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If your home loan is an access bond and you have been withdrawing repaid capital – up to the amount of the initial loan – it may come as news to you that you might no longer be allowed to do this.
To access repaid capital, you may now have to apply for it (a re-advance), and your application will be subject to an assessment to determine whether or not you can afford the new repayments. This means that, unless you apply for a re-advance, your bank will allow you to access only what you have paid over and above your required monthly instalments.
The banks refer to anything in excess of these repayments as “prepaid” funds.
Allowing you to access “prepaid” funds is risk-free, but giving you unfettered access to “repaid” funds might not be safe for you or your bank, which needs to comply with the National Credit Act. Before a credit provider can grant you access to credit, it must conduct an affordability assessment, to make sure you can afford the credit.
New and existing customers are affected by the tightening up on access bonds in the following ways:
* New home loan customers will not have the option to access anything but “prepaid” funds in their home loans. If they want to access “repaid” capital, they will have to apply for a re-advance.
* Existing home loan customers with seven years or less to the end of their home loan term will not be allowed to access repaid capital but will still be allowed to access prepaid funds.
* Existing customers will have access to repaid capital for the first 15 years of the loan.
First National Bank (FNB) is in the process of informing its Flexi Option customers who are approaching the end of their home loan terms that henceforth they will not be allowed to draw any repaid capital; they will be allowed to access prepaid funds only.
Ewald Kellerman, head of sales at FNB Home Loans, says this will apply to customers with a remaining loan term of seven years or less. He declined to say how many customers will be affected.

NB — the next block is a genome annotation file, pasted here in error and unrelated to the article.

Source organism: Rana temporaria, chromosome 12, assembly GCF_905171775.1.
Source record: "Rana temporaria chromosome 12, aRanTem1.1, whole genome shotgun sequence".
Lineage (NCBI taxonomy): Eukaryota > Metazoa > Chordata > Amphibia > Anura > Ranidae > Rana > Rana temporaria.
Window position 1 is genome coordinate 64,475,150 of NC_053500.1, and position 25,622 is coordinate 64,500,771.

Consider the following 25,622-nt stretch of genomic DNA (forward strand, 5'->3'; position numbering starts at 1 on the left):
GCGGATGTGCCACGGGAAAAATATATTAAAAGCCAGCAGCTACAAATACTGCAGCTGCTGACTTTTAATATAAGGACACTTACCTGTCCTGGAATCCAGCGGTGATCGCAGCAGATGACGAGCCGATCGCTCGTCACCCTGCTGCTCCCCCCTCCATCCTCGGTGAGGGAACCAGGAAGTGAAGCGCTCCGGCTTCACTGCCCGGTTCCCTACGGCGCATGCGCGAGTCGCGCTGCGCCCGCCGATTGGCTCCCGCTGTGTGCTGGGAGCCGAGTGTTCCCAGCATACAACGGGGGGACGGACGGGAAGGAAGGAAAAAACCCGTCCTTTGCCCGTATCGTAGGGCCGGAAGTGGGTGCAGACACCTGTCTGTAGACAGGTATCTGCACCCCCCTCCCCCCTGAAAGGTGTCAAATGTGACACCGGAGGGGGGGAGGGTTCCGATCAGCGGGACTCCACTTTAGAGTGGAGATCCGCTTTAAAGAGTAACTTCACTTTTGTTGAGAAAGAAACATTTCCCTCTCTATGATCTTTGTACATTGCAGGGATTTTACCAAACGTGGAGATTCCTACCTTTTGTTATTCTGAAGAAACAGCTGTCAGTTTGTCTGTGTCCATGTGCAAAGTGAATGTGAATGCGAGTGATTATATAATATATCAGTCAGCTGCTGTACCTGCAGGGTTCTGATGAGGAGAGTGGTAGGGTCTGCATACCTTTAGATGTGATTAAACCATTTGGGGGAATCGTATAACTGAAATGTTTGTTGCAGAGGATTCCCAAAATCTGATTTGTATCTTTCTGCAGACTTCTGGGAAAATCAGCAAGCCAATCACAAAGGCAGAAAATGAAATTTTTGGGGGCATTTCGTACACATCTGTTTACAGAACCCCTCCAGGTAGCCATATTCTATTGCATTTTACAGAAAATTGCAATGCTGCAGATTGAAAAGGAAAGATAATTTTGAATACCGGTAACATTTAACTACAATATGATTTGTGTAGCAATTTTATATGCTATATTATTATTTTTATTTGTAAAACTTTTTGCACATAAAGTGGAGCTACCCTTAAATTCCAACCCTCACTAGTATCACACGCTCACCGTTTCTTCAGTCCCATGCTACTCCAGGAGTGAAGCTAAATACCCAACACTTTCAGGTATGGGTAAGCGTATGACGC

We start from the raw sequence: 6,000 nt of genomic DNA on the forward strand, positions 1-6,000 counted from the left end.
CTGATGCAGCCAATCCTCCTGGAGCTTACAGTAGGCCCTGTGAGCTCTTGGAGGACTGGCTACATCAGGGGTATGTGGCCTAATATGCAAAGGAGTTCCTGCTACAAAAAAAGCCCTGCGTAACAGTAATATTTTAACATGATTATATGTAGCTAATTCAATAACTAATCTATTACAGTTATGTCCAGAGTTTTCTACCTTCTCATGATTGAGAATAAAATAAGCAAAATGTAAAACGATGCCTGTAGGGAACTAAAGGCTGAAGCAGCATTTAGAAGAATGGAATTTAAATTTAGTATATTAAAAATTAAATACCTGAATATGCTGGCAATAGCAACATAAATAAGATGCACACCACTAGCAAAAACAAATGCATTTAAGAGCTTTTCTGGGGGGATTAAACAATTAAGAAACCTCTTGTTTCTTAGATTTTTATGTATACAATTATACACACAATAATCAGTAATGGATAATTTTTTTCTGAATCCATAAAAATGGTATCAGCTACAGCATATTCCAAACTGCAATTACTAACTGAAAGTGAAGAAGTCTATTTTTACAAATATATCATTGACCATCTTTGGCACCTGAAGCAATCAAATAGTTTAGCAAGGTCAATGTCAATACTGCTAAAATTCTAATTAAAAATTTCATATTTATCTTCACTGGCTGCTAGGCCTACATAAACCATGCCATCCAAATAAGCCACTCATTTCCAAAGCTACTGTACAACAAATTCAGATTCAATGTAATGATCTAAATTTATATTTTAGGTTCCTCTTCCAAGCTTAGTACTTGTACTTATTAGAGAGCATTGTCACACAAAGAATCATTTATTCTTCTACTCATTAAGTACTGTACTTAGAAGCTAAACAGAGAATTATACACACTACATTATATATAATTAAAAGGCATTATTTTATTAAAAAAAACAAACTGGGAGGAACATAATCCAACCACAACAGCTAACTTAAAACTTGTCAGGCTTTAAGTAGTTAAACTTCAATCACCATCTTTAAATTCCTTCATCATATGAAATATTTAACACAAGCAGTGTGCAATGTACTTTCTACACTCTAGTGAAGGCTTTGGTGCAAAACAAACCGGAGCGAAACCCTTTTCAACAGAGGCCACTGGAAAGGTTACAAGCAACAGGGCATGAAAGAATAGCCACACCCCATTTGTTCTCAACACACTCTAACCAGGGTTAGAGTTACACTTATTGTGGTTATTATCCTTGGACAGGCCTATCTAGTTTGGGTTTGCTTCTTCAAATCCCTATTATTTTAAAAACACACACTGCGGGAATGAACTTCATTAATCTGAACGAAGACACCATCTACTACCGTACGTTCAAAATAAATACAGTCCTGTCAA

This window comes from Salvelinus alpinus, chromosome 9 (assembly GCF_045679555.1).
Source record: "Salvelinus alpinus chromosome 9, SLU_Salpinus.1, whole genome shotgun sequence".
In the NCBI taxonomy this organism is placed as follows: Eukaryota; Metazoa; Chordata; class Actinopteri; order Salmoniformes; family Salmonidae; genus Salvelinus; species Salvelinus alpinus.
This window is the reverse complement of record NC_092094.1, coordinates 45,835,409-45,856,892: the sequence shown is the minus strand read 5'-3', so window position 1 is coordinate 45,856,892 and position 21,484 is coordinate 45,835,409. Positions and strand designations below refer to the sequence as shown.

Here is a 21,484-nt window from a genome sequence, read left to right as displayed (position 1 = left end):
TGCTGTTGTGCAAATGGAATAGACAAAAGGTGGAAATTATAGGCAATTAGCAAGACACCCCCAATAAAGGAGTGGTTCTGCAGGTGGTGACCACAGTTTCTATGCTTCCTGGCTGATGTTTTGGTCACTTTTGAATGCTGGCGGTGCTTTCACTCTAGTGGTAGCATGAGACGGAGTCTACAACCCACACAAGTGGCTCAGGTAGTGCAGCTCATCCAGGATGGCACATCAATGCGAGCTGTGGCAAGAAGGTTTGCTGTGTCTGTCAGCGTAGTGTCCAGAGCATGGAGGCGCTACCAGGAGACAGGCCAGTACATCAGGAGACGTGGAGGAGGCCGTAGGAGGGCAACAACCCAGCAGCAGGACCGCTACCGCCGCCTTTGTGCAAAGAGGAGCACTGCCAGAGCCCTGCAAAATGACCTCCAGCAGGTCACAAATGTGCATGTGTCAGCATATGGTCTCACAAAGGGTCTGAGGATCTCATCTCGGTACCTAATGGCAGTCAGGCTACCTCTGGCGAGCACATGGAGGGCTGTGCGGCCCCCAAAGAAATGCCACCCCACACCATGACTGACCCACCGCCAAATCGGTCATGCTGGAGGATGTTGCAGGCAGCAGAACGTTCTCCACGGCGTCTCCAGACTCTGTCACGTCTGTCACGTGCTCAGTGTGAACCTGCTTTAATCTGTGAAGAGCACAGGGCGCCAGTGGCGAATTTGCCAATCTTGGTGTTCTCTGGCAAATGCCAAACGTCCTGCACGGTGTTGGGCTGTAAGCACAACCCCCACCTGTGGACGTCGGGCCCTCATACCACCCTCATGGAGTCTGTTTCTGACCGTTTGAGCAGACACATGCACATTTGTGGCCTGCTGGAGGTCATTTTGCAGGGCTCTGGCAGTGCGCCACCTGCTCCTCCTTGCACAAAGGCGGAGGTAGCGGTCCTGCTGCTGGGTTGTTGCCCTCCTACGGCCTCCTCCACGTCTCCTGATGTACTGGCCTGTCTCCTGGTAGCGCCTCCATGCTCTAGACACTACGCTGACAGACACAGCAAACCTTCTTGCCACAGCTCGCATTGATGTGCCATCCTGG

FNB has taken this step to protect customers from the risk of facing unaffordable repayments on their home loans, he says.
“We are seeing customers drawing too heavily too late. Late in the loan, the instalment becomes unaffordable and this can destroy the consumer’s finances, or result in the consumer falling into arrears,” Kellerman says.
FNB’s Flexi Option access bond allows you to withdraw funds from your home loan up to “a limit”, Kellerman says.
“On some of our older bonds, this limit is set at the original registered bond amount, allowing a customer to withdraw up to the initial value of the loan. Your repayments adjust accordingly, but the loan term stays the same. Therefore, our customers face the risk of inflating the monthly repayment to a point where it becomes unaffordable.”
To prevent this, Kellerman says, the bank is contacting customers who have a remaining term of seven years or less on their home loans and continually use the Flexi Option to borrow up to a certain limit. Customers are advised that, because the loan is approaching the end of its term, they will have access to prepaid funds only.
FNB customers are being informed telephonically and given 72 hours to decide if they want to access funds up to the limit (maximum), before the bank effects the change, Kellerman says.
“After the change, the customer will continue to have access to any additional funds deposited to the home loan.”
Absa and Nedbank do not allow their customers unrestricted access to repaid capital in their home loans, and as of April last year, nor does Standard Bank. All of the banks do, however, allow home loan account holders to apply for a re-advance, which may or may not be granted and could involve different terms (see “What is a re-advance?”, below).
Steven Barker, head of home loans at Standard Bank, says the bank withdrew its AccessBond Limit option (revolving loan facility) to new applicants as a result of changes to legislation.
However, existing AccessBond Limit customers can continue to make use of the facility, he says.
Standard Bank has a similar “product rule” to FNB’s.
“Once the customer reaches the last five years of their term, the facility is switched to an AccessBond Link option, allowing access to prepaid monies only, until the end of term,” he says.
WHAT IS AN ACCESS BOND?
An access bond is a home loan into which you can pay additional funds, over-and-above your required repayments, to reduce your interest charges, and from which you can withdraw those additional funds if you need them.
Some banks also allow you continually to withdraw a percentage of the capital amount of your loan that you have repaid – up to a pre-determined limit – typically, the amount for which the mortgage bond was registered. This provides you with a revolving credit facility.
All of the “big four” banks offer the facility to withdraw surplus and repaid funds. If your home loan is with Absa, it’s called FlexiReserve. If it’s with First National Bank (FNB), it’s called a Flexi Option. Nedbank calls its access facility NedRevolve, and at Standard Bank, it is known as AccessBond.